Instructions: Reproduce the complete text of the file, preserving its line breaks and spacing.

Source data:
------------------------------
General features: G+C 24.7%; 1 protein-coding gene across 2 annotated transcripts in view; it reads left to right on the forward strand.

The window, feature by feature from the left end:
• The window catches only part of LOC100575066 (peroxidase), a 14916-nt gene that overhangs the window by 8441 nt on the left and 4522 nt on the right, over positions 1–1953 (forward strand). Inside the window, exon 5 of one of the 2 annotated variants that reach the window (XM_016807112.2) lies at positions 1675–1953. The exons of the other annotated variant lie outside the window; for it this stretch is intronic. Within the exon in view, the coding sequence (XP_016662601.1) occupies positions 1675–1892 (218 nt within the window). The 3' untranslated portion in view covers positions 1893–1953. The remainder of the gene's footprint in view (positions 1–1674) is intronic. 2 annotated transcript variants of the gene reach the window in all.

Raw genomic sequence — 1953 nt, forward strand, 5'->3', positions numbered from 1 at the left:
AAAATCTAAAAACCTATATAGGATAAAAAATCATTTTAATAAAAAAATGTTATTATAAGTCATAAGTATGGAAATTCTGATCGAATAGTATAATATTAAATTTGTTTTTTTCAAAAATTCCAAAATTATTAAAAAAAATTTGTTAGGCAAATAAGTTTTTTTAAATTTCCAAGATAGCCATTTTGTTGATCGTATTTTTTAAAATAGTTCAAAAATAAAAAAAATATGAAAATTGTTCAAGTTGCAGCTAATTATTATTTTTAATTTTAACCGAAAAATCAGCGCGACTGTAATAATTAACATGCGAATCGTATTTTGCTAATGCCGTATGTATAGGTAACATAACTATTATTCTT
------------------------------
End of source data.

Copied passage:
General features: G+C 24.7%; 1 protein-coding gene across 2 annotated transcripts in view; it reads left to right on the forward strand.

The window, feature by feature from the left end:
• The window catches only part of LOC100575066 (peroxidase), a 14916-nt gene that overhangs the window by 8441 nt on the left and 4522 nt on the right, over positions 1–1953 (forward strand). Inside the window, exon 5 of one of the 2 annotated variants that reach the window (XM_016807112.2) lies at positions 1675–1953. The exons of the other annotated variant lie outside the window; for it this stretch is intronic. Within the exon in view, the coding sequence (XP_016662601.1) occupies positions 1675–1892 (218 nt within the window). The 3' untranslated portion in view covers positions 1893–1953. The remainder of the gene's footprint in view (positions 1–1674) is intronic. 2 annotated transcript variants of the gene reach the window in all.

Raw genomic sequence — 1953 nt, forward strand, 5'->3', positions numbered from 1 at the left:
AAAATCTAAAAACCTATATAGGATAAAAAATCATTTTAATAAAAAAATGTTATTATAAGTCATAAGTATGGAAATTCTGATCGAATAGTATAATATTAAATTTGTTTTTTTCAAAAATTCCAAAATTATTAAAAAAAATTTGTTAGGCAAATAAGTTTTTTTAAATTTCCAAGATAGCCATTTTGTTGATCGTATTTTTTAAAATAGTTCAAAAATAAAAAAAATATGAAAATTGTTCAAGTTGCAGCTAATTATTATTTTTAATTTTAACCGAAAAATCAGCGCGACTGTAATAATTAACATGCGAATCGTATTTTGCTAATGCCGTATGTATAGGTAACATAACTATTATTCTT